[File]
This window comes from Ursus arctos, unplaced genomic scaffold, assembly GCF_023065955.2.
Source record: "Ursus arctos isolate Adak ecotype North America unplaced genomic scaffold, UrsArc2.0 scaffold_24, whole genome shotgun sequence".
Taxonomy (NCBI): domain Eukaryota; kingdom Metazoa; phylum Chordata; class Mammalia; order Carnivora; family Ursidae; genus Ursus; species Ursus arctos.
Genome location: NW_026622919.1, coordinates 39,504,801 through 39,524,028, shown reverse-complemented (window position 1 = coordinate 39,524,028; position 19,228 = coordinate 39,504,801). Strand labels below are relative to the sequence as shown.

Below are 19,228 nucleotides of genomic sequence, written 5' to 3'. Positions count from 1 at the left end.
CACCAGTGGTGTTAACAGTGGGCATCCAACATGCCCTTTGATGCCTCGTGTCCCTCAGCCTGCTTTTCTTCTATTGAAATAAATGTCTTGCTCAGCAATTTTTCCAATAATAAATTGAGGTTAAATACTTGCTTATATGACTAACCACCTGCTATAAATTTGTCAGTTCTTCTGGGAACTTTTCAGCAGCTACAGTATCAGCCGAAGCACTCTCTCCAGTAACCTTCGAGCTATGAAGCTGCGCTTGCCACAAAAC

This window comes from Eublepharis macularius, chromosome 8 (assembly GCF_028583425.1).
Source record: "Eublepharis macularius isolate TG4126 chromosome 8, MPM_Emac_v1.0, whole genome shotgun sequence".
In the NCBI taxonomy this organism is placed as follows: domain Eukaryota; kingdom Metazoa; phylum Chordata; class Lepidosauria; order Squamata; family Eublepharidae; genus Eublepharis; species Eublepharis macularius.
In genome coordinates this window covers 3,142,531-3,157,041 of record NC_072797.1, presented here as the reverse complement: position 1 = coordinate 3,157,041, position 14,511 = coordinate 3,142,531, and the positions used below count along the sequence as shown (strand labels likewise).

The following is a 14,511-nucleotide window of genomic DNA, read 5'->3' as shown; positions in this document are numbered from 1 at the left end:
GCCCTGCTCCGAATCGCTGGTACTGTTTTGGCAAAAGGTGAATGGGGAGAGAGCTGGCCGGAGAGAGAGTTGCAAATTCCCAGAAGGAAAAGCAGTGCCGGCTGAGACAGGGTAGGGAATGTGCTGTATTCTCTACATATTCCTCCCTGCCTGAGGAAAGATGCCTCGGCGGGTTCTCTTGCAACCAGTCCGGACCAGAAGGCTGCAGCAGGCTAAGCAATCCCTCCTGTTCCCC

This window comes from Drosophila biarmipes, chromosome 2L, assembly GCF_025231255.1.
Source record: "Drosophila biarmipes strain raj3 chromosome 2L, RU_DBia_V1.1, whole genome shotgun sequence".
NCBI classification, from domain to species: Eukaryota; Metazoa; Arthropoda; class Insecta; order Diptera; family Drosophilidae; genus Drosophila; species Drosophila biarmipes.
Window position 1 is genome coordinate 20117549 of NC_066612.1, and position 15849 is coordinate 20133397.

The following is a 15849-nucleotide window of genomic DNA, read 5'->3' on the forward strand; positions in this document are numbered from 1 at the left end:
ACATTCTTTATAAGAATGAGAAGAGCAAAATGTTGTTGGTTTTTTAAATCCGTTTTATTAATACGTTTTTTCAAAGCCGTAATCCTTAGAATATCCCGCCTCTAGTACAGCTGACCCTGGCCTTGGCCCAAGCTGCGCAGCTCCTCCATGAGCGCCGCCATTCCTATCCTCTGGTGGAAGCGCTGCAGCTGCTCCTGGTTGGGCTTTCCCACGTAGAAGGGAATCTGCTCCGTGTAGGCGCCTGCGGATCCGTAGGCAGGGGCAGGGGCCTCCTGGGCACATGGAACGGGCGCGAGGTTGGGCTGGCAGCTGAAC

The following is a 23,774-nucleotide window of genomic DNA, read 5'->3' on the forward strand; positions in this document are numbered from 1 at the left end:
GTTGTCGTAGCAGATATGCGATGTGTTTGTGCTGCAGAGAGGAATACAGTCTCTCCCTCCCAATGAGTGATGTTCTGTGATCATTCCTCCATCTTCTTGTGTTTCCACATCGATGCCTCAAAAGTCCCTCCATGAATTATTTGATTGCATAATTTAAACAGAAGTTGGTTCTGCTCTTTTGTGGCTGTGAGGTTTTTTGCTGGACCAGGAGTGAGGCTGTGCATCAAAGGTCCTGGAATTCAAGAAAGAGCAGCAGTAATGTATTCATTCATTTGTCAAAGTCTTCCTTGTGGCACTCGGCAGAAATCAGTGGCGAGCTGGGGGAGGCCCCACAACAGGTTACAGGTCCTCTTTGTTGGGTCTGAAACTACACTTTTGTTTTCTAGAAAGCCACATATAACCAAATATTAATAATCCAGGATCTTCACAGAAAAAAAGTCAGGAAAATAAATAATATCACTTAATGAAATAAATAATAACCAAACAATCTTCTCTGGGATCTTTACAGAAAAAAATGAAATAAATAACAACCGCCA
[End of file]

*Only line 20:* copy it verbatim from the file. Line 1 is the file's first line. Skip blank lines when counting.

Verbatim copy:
GTTGTCGTAGCAGATATGCGATGTGTTTGTGCTGCAGAGAGGAATACAGTCTCTCCCTCCCAATGAGTGATGTTCTGTGATCATTCCTCCATCTTCTTGTGTTTCCACATCGATGCCTCAAAAGTCCCTCCATGAATTATTTGATTGCATAATTTAAACAGAAGTTGGTTCTGCTCTTTTGTGGCTGTGAGGTTTTTTGCTGGACCAGGAGTGAGGCTGTGCATCAAAGGTCCTGGAATTCAAGAAAGAGCAGCAGTAATGTATTCATTCATTTGTCAAAGTCTTCCTTGTGGCACTCGGCAGAAATCAGTGGCGAGCTGGGGGAGGCCCCACAACAGGTTACAGGTCCTCTTTGTTGGGTCTGAAACTACACTTTTGTTTTCTAGAAAGCCACATATAACCAAATATTAATAATCCAGGATCTTCACAGAAAAAAAGTCAGGAAAATAAATAATATCACTTAATGAAATAAATAATAACCAAACAATCTTCTCTGGGATCTTTACAGAAAAAAATGAAATAAATAACAACCGCCA